Buying Happiness

In his book 59 Seconds Richard Wiseman examines people’s attempts to buy happiness. He takes a scientific approach to the question by studying academic experiments aimed at studying how money impacts happiness, and if purchases can really increase happiness.  Wiseman also considered how long different types of purchases will sustain your happiness in an attempt to find the best way to spend your extra money. An experiment by psychologists Leaf Van Boven and Thomas Gilovich served as the base for Wiseman’s research, and not surprisingly, Wiseman found that experiences made people happier for longer periods of time.  Van Boven and Gilovich asked people to rate the way an act of purchasing an item made them feel at that moment, and how they felt later on. Wiseman summarizes why purchasing experiences had a greater happiness factor than purchasing items,


“Our memory of experiences easily becomes distorted over time (you edit out the terrible trip on the airplane and just remember those blissful moments relaxing on the beach).  Our goods however tend to lose their appeal by becoming old, worn-out, and outdated.  Also, experiences promote one of the most effective happiness-inducing behaviors — Spending time with others.  Sociability might be part of the experience itself, or it might happen when you tell people about the occasion afterward.  In contrast, buying the latest or most expensive new product can sometimes isolate you from friends and family who may be jealous of the things that you have.”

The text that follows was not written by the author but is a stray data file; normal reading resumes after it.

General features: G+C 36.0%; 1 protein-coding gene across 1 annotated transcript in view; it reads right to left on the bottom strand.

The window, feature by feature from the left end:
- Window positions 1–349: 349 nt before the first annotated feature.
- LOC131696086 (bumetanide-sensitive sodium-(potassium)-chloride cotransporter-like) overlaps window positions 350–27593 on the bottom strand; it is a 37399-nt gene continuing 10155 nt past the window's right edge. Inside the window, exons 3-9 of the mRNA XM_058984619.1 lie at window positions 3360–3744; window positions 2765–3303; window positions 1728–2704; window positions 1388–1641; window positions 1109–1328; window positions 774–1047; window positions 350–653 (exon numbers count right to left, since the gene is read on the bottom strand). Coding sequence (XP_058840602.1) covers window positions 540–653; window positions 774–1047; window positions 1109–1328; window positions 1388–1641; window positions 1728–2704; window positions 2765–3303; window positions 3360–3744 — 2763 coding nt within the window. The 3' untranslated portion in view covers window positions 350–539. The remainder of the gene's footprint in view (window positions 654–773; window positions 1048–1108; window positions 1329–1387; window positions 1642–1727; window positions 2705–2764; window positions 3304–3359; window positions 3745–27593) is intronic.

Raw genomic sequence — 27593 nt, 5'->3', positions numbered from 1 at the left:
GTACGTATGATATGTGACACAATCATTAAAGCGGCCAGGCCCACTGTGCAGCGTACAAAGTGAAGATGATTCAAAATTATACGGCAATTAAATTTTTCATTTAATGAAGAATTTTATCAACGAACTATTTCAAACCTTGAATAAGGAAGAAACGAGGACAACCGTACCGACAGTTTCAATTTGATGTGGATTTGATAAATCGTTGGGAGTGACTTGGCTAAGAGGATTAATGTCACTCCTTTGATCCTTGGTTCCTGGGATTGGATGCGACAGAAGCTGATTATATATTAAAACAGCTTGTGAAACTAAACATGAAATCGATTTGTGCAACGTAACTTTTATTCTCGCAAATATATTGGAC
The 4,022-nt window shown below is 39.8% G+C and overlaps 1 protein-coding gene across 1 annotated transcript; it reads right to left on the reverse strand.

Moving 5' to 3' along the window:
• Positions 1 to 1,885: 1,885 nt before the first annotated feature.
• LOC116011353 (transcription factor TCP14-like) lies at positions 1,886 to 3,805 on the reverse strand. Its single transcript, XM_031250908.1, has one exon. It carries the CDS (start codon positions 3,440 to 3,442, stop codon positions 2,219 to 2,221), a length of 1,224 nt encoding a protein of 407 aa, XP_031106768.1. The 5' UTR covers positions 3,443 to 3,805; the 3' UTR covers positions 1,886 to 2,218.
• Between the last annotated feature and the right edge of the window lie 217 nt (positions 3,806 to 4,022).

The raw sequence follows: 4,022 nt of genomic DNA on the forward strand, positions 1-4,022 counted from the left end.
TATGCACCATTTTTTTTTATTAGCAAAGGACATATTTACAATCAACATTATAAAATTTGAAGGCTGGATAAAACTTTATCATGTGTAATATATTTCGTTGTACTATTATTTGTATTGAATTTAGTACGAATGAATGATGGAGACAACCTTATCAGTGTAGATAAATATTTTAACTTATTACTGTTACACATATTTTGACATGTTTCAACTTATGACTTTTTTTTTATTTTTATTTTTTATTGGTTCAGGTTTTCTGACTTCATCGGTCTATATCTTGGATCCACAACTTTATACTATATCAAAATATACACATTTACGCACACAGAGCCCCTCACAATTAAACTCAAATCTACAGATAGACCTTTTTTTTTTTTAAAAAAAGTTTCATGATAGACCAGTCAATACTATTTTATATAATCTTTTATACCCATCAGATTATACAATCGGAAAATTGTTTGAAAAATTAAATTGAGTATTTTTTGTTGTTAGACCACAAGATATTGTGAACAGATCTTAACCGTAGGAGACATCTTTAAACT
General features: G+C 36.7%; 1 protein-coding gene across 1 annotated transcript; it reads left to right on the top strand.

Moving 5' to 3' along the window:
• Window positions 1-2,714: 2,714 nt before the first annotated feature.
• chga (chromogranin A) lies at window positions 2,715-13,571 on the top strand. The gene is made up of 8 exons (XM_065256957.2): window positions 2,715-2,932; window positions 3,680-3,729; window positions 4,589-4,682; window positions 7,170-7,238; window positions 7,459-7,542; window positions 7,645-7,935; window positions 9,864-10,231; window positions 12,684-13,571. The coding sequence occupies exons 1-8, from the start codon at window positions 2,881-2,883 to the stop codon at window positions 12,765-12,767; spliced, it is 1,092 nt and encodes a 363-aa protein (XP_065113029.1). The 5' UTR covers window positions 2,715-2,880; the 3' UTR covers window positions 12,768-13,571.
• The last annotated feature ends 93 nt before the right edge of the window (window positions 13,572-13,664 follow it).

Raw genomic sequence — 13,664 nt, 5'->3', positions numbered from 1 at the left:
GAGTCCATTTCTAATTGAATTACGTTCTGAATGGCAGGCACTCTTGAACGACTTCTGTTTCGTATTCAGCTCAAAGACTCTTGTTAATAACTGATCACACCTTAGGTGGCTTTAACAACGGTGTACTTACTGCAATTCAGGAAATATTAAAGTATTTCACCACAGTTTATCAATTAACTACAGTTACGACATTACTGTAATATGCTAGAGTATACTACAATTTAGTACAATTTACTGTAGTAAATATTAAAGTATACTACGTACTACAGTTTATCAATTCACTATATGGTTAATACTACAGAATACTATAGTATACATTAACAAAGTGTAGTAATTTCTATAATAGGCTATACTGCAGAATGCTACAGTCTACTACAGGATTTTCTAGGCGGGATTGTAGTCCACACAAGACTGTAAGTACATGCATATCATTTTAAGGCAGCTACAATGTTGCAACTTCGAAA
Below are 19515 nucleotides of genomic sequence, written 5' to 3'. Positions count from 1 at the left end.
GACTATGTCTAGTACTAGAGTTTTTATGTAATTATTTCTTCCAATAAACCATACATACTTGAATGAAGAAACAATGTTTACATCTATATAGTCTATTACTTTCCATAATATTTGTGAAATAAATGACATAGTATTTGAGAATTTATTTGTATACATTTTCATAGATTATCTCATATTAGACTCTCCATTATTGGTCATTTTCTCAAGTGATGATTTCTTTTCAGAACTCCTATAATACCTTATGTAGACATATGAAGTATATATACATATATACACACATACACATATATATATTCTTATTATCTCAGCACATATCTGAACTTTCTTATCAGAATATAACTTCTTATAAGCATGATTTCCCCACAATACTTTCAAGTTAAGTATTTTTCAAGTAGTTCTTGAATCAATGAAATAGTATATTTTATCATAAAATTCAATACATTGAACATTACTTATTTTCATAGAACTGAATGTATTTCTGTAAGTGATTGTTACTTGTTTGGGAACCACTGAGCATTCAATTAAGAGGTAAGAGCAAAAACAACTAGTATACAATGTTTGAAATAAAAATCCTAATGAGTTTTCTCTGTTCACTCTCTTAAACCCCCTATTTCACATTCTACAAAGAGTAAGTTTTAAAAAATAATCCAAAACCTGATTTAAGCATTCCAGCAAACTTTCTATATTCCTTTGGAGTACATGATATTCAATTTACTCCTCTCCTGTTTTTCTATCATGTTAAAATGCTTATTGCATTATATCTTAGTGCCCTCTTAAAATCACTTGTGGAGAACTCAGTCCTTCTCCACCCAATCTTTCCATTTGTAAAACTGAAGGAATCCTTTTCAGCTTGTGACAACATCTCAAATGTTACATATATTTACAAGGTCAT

Wiseman shows that the best way to be happy is to connect with others, and that those who emphasize material gains risk pushing others away.  He continues on in his book to explain the differences between highly materialistically driven individuals and those who are not as driven by material goals.  Those who view success as a community effort are more likely to want to spend time with those around them and also enjoy the successes of others as much as their own.  These people are more likely to spend their money on others or group experiences that bring people together instead of purchasing personal items. Wiseman and the research he studied suggested that this use of money will help connect people and build positive memories of the past. Buying fancy items however will lead to decreased happiness in the long run with the item purchased becoming worn out or out of style and serving as a constant reminder of the money that went toward the purchase.